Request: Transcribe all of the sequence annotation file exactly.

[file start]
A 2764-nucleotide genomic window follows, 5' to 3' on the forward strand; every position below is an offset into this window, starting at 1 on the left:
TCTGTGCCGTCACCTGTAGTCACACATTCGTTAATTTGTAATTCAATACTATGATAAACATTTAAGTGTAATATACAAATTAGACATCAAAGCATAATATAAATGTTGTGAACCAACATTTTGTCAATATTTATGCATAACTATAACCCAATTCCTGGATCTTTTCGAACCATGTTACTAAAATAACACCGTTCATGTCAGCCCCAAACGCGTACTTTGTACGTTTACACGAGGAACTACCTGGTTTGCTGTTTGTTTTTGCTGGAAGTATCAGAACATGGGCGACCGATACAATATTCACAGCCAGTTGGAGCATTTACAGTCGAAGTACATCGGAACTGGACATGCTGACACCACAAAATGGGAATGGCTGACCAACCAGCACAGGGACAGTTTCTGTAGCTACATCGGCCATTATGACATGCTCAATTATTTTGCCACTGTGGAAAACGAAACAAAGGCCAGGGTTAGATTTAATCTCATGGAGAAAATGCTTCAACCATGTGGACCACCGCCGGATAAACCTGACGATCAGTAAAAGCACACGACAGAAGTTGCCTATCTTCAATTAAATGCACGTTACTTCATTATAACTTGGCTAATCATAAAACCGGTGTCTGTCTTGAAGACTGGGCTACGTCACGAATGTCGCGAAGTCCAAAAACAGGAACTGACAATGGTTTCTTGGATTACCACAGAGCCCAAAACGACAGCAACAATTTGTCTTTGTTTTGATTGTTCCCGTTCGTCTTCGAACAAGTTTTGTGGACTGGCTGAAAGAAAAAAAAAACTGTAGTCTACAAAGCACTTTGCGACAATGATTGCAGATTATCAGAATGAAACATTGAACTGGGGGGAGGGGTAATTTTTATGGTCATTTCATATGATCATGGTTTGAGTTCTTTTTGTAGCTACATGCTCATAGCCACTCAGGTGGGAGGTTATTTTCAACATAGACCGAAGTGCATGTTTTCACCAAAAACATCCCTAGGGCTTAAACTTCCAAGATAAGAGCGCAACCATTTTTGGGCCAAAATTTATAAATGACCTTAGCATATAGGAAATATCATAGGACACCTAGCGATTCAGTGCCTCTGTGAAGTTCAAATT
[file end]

A 2764-nucleotide genomic window follows, 5' to 3' on the forward strand; every position below is an offset into this window, starting at 1 on the left:
TCTGTGCCGTCACCTGTAGTCACACATTCGTTAATTTGTAATTCAATACTATGATAAACATTTAAGTGTAATATACAAATTAGACATCAAAGCATAATATAAATGTTGTGAACCAACATTTTGTCAATATTTATGCATAACTATAACCCAATTCCTGGATCTTTTCGAACCATGTTACTAAAATAACACCGTTCATGTCAGCCCCAAACGCGTACTTTGTACGTTTACACGAGGAACTACCTGGTTTGCTGTTTGTTTTTGCTGGAAGTATCAGAACATGGGCGACCGATACAATATTCACAGCCAGTTGGAGCATTTACAGTCGAAGTACATCGGAACTGGACATGCTGACACCACAAAATGGGAATGGCTGACCAACCAGCACAGGGACAGTTTCTGTAGCTACATCGGCCATTATGACATGCTCAATTATTTTGCCACTGTGGAAAACGAAACAAAGGCCAGGGTTAGATTTAATCTCATGGAGAAAATGCTTCAACCATGTGGACCACCGCCGGATAAACCTGACGATCAGTAAAAGCACACGACAGAAGTTGCCTATCTTCAATTAAATGCACGTTACTTCATTATAACTTGGCTAATCATAAAACCGGTGTCTGTCTTGAAGACTGGGCTACGTCACGAATGTCGCGAAGTCCAAAAACAGGAACTGACAATGGTTTCTTGGATTACCACAGAGCCCAAAACGACAGCAACAATTTGTCTTTGTTTTGATTGTTCCCGTTCGTCTTCGAACAAGTTTTGTGGACTGGCTGAAAGAAAAAAAAAACTGTAGTCTACAAAGCACTTTGCGACAATGATTGCAGATTATCAGAATGAAACATTGAACTGGGGGGAGGGGTAATTTTTATGGTCATTTCATATGATCATGGTTTGAGTTCTTTTTGTAGCTACATGCTCATAGCCACTCAGGTGGGAGGTTATTTTCAACATAGACCGAAGTGCATGTTTTCACCAAAAACATCCCTAGGGCTTAAACTTCCAAGATAAGAGCGCAACCATTTTTGGGCCAAAATTTATAAATGACCTTAGCATATAGGAAATATCATAGGACACCTAGCGATTCAGTGCCTCTGTGAAGTTCAAATT